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New ‘smart fertilizer’ developed

Published by , Assistant Editor
World Fertilizer,

Scientists of Siberian Federal University and Krasnoyarsk scientific centre (KSC) of SB RAS have been working to develop a ‘smart fertilizer’ by combining a traditional fertilizer with a biodegradable polymer, which slowed down the process of decomposition and released nutrient into soil. The results of the study have been published in the Journal of Agricultural and Food Chemistry.

According to the head of the works, Tatiana Volova (Professor of Siberian Federal University and the Head of Laboratory in the Institute of Biophysics KSC of SB RAS), the development of a new generation of drugs through the use of bio-decomposable materials that decompose under the influence of the microflora to innocuous products and provide a gradual release of the active principle into the soil, is the newest area of research in the field of agriculture.

Nitrogen is one of the elements of the smart fertilizer but is often lacked for the growth and development of plants. Plant-available nitrogen in the soil is usually small. Moreover, its compounds are chemically very mobile and easily leached from the soil. In this connection, there is the task of developing such forms of nitrogen fertilizers that provide slow release nitrogen and the constancy of its concentration in the soil.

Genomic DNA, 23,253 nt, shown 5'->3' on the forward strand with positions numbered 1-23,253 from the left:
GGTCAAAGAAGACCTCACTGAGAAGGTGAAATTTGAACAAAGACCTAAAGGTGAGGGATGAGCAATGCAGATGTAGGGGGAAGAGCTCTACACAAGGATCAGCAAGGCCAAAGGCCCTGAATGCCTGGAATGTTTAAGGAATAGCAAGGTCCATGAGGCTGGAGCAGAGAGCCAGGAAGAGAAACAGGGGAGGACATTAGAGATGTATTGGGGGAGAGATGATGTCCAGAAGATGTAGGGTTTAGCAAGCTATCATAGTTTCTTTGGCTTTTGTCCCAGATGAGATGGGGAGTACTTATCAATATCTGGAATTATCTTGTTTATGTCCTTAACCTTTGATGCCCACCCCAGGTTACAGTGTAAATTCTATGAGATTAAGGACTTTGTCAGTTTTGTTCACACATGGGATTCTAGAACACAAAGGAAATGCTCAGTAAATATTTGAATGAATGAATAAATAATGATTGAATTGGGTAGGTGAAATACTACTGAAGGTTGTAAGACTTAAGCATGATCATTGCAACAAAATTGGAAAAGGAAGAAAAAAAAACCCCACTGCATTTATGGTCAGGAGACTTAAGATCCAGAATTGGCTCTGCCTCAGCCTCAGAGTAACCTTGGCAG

To create a slowly decaying structures, the researchers used a biodegradable polymer called poly-3-hydroxybutyrate. Scientists mixed powder of the biopolymer with wood flour and ammonium nitrate. The resulting mass was pressed into tablets and used in the experiments with wheat. Disintegration of biodegradable tablets with the addition of ammonium nitrate.

Several options for fertilizing plants were tested. Wheat was grown without fertilizers, with the addition of pure ammonium nitrate, with the application of pressed pellets or tablets, optionally coated with a film layer of biopolymer. The best results were achieved when fertilizing Packed in double protection, when the core of the tablet, including fertilizer and poly-3-hydroxybutyrate (and in some cases wood flour) covered with a polymer film. In this case, due to slow decomposition of the film and the tablet fertilizer was supplied to the soil with the relatively stable rate within two months.

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